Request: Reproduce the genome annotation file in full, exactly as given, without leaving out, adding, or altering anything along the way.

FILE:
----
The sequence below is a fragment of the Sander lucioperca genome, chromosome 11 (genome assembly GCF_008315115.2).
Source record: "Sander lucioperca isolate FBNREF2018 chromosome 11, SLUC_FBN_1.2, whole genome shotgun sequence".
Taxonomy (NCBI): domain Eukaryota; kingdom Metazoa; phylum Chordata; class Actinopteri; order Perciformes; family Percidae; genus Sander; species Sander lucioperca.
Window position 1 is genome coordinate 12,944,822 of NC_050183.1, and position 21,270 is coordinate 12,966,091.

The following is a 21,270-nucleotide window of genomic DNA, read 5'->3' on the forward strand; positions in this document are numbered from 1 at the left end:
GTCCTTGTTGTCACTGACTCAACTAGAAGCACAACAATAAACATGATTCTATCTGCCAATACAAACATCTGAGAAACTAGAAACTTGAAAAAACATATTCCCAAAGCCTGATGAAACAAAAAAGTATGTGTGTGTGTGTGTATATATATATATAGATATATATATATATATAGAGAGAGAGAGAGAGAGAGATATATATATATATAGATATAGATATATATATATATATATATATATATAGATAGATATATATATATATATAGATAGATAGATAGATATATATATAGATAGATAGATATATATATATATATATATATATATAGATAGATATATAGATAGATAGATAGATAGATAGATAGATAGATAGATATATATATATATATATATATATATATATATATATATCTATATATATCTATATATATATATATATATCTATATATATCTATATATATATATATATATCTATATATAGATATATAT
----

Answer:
The sequence below is a fragment of the Sander lucioperca genome, chromosome 11 (genome assembly GCF_008315115.2).
Source record: "Sander lucioperca isolate FBNREF2018 chromosome 11, SLUC_FBN_1.2, whole genome shotgun sequence".
Taxonomy (NCBI): domain Eukaryota; kingdom Metazoa; phylum Chordata; class Actinopteri; order Perciformes; family Percidae; genus Sander; species Sander lucioperca.
Window position 1 is genome coordinate 12,944,822 of NC_050183.1, and position 21,270 is coordinate 12,966,091.

The following is a 21,270-nucleotide window of genomic DNA, read 5'->3' on the forward strand; positions in this document are numbered from 1 at the left end:
GTCCTTGTTGTCACTGACTCAACTAGAAGCACAACAATAAACATGATTCTATCTGCCAATACAAACATCTGAGAAACTAGAAACTTGAAAAAACATATTCCCAAAGCCTGATGAAACAAAAAAGTATGTGTGTGTGTGTGTATATATATATATAGATATATATATATATATAGAGAGAGAGAGAGAGAGAGATATATATATATATAGATATAGATATATATATATATATATATATATATAGATAGATATATATATATATATAGATAGATAGATAGATATATATATAGATAGATAGATATATATATATATATATATATATATAGATAGATATATAGATAGATAGATAGATAGATAGATAGATAGATAGATATATATATATATATATATATATATATATATATATATCTATATATATCTATATATATATATATATATCTATATATATCTATATATATATATATATATCTATATATAGATATATAT